The question of whether public-sector fleet managers should have technical experience is often debated, with opinions varying widely.
While many public fleet managers begin their careers on the shop floor, there is a trend of more non-traditional fleet managers entering the industry. These fleet managers have business or management experience, but not wrench-turning experience. These backgrounds come with both advantages and disadvantages, which was discussed in the January article, “Is Technical Experience Necessary for Fleet Managers?”
Many who come up from the shop floor say their experience is necessary for their jobs, but their own transitions from working under a vehicle to in the office also come with its hurdles. From learning management skills to budgets and negotiations, fleet managers with technical backgrounds discuss their transition into management and how the increasing number of non-technical fleet managers entering the industry will change it.
Transitioning to Management
Kelly Kussman, fleet manager for the City of Issaquah, Wash., attended a vocational school and worked on light- and heavy-duty vehicles at various locations before joining the city fleet. In 2007, he became the fleet supervisor after the sudden death of the fleet manager.
Kussman recalls his first year as fleet supervisor, then the highest fleet position, as a “whirlwind.”
“I tried to eat the whole elephant instead of taking bites,” he recalled. He tried to get up to speed as quickly as possible, not taking time off for almost a year.
Having spent years turning a wrench, he had a lot to learn: supervisory skills, Human Resources issues, conducting employee evaluations and coaching, and a lot of new processes. The transition happened in the middle of budget time, and the former technician suddenly had to learn how to use Excel spreadsheets — fast.
“Coming off the floor, it’s not something you typically do. You use Outlook for some occasional e-mails, but you don’t normally get into drafting documents, letters, and spreadsheets, or do analysis and [use] the kind of tools they use in management,” Kussman said.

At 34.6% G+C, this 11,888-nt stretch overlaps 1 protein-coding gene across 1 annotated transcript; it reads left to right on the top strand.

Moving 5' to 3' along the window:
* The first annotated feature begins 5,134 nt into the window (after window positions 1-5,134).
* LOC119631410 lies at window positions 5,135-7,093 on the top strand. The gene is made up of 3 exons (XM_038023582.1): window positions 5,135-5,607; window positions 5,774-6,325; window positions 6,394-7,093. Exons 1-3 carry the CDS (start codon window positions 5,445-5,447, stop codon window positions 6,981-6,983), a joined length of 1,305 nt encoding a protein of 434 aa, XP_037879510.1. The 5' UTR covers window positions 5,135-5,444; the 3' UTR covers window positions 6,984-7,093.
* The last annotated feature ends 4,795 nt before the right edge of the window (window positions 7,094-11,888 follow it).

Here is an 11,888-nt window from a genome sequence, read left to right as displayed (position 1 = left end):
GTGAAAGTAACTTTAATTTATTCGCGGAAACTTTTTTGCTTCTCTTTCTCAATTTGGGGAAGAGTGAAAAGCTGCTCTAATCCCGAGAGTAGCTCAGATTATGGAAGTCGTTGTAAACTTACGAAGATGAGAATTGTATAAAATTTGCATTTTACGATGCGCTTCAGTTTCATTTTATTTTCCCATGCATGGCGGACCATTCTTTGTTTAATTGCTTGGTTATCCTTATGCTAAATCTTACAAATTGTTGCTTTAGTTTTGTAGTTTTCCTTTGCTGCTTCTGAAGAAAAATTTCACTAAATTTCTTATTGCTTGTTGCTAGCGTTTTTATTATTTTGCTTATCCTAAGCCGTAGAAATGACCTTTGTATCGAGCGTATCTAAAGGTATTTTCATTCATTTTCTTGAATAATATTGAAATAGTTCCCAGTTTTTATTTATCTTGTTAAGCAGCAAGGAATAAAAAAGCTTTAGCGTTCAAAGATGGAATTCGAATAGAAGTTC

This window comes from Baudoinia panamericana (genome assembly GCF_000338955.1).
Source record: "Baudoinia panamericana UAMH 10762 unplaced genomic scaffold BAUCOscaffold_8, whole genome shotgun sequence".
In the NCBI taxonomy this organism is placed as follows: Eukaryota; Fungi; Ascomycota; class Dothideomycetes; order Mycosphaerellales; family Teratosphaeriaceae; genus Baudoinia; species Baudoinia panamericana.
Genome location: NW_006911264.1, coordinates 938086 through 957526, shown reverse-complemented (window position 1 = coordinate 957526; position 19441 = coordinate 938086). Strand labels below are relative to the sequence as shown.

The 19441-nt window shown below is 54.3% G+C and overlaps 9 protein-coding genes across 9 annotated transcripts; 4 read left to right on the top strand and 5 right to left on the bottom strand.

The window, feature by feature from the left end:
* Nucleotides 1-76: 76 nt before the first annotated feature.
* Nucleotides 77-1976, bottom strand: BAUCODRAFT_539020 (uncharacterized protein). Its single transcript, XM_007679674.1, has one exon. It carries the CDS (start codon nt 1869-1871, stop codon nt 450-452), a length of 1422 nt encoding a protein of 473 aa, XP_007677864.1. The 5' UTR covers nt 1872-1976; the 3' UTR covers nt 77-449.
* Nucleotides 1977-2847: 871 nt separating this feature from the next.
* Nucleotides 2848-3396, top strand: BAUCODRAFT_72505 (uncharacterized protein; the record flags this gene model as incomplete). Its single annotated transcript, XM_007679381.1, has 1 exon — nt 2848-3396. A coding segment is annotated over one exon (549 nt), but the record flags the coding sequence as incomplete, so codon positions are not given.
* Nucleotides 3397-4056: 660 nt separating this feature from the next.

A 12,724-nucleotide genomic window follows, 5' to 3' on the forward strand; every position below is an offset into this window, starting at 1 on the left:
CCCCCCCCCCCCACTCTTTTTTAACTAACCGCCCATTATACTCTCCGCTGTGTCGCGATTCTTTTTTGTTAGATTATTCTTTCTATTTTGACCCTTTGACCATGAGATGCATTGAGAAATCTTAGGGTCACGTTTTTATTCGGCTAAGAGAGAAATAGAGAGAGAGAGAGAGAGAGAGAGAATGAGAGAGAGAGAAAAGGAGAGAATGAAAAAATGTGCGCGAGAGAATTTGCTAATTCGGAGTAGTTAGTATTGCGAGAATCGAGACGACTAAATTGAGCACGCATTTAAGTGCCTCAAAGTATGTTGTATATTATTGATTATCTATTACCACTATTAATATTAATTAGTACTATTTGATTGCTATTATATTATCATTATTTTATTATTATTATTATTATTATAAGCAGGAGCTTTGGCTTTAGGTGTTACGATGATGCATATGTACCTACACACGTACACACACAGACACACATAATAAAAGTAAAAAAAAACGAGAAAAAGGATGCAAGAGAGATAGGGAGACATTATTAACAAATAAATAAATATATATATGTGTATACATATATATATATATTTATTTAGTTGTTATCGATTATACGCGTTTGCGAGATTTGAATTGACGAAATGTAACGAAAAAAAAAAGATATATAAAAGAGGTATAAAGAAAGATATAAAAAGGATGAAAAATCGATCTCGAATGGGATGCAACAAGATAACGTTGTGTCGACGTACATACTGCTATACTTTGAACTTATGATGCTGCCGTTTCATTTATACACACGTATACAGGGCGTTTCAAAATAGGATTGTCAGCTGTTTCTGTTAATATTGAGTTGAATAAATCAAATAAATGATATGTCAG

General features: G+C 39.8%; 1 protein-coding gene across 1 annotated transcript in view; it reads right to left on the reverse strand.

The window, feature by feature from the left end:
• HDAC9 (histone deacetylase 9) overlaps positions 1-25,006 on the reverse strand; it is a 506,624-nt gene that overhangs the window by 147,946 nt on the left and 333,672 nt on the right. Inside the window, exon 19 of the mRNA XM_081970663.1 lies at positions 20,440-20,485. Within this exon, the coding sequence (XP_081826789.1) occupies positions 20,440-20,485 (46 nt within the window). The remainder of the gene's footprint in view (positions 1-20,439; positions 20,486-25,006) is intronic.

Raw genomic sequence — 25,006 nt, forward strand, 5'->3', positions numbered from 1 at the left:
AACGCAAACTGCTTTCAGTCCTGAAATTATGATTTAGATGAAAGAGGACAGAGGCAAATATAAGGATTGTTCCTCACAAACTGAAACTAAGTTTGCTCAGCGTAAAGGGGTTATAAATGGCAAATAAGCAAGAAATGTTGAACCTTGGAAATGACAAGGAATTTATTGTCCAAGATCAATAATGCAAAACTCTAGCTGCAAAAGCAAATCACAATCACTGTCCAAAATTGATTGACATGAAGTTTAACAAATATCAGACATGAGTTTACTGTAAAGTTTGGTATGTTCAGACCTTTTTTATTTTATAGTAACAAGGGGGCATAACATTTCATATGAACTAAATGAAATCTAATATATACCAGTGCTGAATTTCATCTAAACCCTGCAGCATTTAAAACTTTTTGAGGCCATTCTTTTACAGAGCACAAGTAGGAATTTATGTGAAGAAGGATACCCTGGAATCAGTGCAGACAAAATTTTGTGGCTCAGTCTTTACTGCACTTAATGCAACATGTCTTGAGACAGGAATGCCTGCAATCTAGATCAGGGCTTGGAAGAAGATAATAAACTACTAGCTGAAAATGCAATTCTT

For Paul Condran, fleet services manager for the City of Culver City, Calif., the biggest shock wasn’t stepping up to management, but moving to the public sector. He had worked at light- and heavy-duty dealerships and repair shops, as well as on limousines, before working at Ferrari, but the Culver City shop at the time was a far cry from the relatively pristine luxury car dealership to which he had become accustomed.
He joined the city has a supervisor at a time when the foreman was already in “retirement mode,” he recalled. He was about to quit, but the Public Works director allowed him to make changes to the shop, including painting, cleaning, adding light, and prohibiting certain practices. He became the fleet foreman a few years after joining, in 1990, a position that evolved to his current manager role.
Fred Chun, CAFM, CPFP, fleet services manager for the City of Tacoma, Wash., said when he first transitioned to management from his heavy-duty technician role, he was more focused on short-term goals. As he’s developed in his job, he has been able to leave others with overseeing the day-to-day responsibilities to focus on more strategic and long-term goals.
For Randy Paschal, moving to management was not such a difficult step. Paschal is the fleet maintenance superintendent of the City of Sanford, N.C., managing three technicians. He previously worked as a heavy-duty technician, mostly on school buses, and was overwhelmed by the variety of equipment the city maintained, from Public Works trucks to fire and police equipment.
Although he had only worked as a technician before moving to the city, Paschal’s transition was smoother, which he attributes to prior experience and a good team.